Genesis 3 and 4 serve as an introduction to the book of Genesis as well as the rest of Scripture. Throughout the book of Genesis we read stories where the antithesis between the seed of the serpent and the seed of the woman plays itself out. This is the story of Cain and Abel. There is certainly much to be gleaned from this story, but one important principle is the antithesis that already shows up in Adam’s family. Sin brings enmity, and Cain kills Abel. But how will the seed continue? Will God’s promise become void? Abel seemed so faithful. But God is faithful and he gives Seth to Eve, giving her a younger son who will be blessed and will carry on the blessing of God instead of the older.
Interestingly, this theme does not end here. The theme of struggle between older and younger brothers continues. Cain, Abel, and Seth; Shem, Ham, and Japheth; Ishmael and Isaac; Esau and Jacob; Joseph and his eleven brothers; Ephraim and Manasseh are all stories of the triumph and blessing of the younger brother. The antithesis is between offspring. There is enmity in the family line, but God continues to prove his promise sure by raising up younger brothers. There is story after story of the victory of the younger over the older and salvation from the younger brother. What does this mean?
If we think back on the fall, having outlined the rest of the book of Genesis as a complex collection of stories about the need for a faithful descendent and the struggle between younger and older brothers, we realize that there is something missing. God gave Seth to carry on the blessing when Cain murdered Abel. God raised up Jacob when it was clear that Esau would not be the bearer of God’s covenant blessing and promise. God gave Joseph to Jacob’s house when there was a famine, raising him to the highest place in the kingdom of Egypt. Having read all these stories (and the others) we ought to reach the end of the book of Genesis and realize that Adam needs a younger brother. These other younger brothers are small pictures, but there needs to be younger brother to Adam, a man who can stand in our place, like Adam, a man who could keep the covenant that Adam broke. But alas, Adam has no siblings.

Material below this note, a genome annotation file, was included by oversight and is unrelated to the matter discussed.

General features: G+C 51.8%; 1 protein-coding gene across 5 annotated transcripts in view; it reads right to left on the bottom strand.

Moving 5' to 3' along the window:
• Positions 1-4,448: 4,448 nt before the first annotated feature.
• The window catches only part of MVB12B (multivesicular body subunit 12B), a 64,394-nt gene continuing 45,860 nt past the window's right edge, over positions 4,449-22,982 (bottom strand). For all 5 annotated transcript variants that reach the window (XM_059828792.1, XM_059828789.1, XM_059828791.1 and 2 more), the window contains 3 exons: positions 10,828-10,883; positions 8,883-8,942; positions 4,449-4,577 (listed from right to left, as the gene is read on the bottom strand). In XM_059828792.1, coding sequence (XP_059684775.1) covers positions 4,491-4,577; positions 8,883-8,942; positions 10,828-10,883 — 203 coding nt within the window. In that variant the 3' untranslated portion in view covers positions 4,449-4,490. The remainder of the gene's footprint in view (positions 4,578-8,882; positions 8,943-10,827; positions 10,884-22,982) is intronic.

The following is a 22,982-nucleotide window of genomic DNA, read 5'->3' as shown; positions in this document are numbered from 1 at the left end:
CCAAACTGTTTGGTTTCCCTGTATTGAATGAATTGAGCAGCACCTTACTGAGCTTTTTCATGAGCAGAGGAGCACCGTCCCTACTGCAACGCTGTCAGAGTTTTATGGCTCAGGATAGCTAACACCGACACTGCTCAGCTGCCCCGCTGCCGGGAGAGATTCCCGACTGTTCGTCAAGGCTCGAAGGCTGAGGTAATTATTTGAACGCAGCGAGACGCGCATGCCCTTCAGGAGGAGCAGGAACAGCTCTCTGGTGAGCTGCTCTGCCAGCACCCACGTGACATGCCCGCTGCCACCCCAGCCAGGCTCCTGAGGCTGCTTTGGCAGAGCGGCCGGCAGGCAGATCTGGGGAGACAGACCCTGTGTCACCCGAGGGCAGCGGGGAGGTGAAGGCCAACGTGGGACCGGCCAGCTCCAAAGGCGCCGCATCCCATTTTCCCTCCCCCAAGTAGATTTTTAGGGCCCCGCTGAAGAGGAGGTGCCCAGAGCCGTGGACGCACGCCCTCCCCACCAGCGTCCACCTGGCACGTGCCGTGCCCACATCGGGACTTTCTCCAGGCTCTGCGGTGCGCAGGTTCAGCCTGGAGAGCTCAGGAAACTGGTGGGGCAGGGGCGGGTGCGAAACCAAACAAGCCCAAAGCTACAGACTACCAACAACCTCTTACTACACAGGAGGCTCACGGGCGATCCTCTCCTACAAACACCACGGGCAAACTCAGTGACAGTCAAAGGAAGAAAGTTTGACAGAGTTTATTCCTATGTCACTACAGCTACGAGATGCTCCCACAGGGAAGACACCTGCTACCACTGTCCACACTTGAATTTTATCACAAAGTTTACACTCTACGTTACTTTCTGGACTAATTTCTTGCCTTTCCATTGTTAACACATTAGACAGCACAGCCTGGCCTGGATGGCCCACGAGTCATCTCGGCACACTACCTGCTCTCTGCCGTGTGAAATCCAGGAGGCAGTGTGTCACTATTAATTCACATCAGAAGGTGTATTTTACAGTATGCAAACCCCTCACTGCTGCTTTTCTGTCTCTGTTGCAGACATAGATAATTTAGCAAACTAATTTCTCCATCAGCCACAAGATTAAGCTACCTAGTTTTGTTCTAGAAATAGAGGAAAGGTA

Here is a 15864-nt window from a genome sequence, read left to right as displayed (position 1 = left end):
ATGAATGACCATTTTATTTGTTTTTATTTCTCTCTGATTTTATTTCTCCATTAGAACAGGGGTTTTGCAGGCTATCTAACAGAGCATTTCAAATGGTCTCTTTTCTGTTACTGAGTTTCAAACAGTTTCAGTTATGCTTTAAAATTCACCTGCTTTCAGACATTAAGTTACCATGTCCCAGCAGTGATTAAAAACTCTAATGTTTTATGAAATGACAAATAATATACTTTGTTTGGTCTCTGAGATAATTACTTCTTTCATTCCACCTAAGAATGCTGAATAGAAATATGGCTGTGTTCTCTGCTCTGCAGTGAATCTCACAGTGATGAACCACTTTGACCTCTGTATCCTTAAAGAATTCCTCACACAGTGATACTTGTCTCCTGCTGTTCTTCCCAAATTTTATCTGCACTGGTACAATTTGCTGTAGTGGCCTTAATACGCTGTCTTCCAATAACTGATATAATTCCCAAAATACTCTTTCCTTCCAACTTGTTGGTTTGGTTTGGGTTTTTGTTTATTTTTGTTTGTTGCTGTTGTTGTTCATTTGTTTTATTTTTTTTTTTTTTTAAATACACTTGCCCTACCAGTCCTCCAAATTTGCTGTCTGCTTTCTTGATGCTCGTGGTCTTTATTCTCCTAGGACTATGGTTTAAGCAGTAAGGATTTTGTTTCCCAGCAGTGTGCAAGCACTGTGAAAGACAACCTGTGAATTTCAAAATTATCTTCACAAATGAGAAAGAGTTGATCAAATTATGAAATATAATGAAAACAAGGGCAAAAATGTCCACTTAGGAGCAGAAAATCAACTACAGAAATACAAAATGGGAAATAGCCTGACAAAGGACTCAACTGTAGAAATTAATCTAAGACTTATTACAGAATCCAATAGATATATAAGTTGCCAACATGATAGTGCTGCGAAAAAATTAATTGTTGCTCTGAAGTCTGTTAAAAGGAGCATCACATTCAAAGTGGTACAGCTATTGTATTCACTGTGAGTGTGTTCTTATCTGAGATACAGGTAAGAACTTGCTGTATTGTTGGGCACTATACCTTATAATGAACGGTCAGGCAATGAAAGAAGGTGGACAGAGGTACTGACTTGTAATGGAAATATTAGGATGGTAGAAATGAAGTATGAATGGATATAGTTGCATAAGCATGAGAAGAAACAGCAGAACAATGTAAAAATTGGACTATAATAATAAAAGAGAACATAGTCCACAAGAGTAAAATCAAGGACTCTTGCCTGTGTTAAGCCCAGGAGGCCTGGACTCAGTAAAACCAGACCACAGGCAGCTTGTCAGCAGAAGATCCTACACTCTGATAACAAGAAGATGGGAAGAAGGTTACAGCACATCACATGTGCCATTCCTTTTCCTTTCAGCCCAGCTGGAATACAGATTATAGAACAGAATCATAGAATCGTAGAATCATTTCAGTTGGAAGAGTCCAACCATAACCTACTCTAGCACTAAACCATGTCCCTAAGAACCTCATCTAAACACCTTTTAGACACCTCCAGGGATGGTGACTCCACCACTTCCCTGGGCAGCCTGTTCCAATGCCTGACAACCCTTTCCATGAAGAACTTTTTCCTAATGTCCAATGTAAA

If we read the rest of the Genesis we see salvation coming from younger brothers and our immediate thought should be: If only Adam had a younger brother! And we would have to realize that this younger brother would have to be like Adam, having God for a father, because a physical father would carry Adam’s curse. But the man couldn’t be simply made from the ground again, because it too is cursed. Therefore, keeping his promise, God determined to bring forth Adam’s younger brother from the womb of a virgin. The Holy Spirit “overshadows” Mary, as He had once done in the beginnning, and brings forth a new man. Adam’s younger brother is the Lord Jesus Christ who was conceived like Adam without a natural father. In the mystery of God, the seed of the Woman is Adam’s little brother. Mary, in a glorious way, is the new ground from which the new Adam was formed. This is the glory of God and the wonder of Christmas that God not only created a new man, a brother for Adam, but that God himself became this man for us, God gave himself to be Adam’s younger brother, the seed of the woman who would bruise the head of the serpent.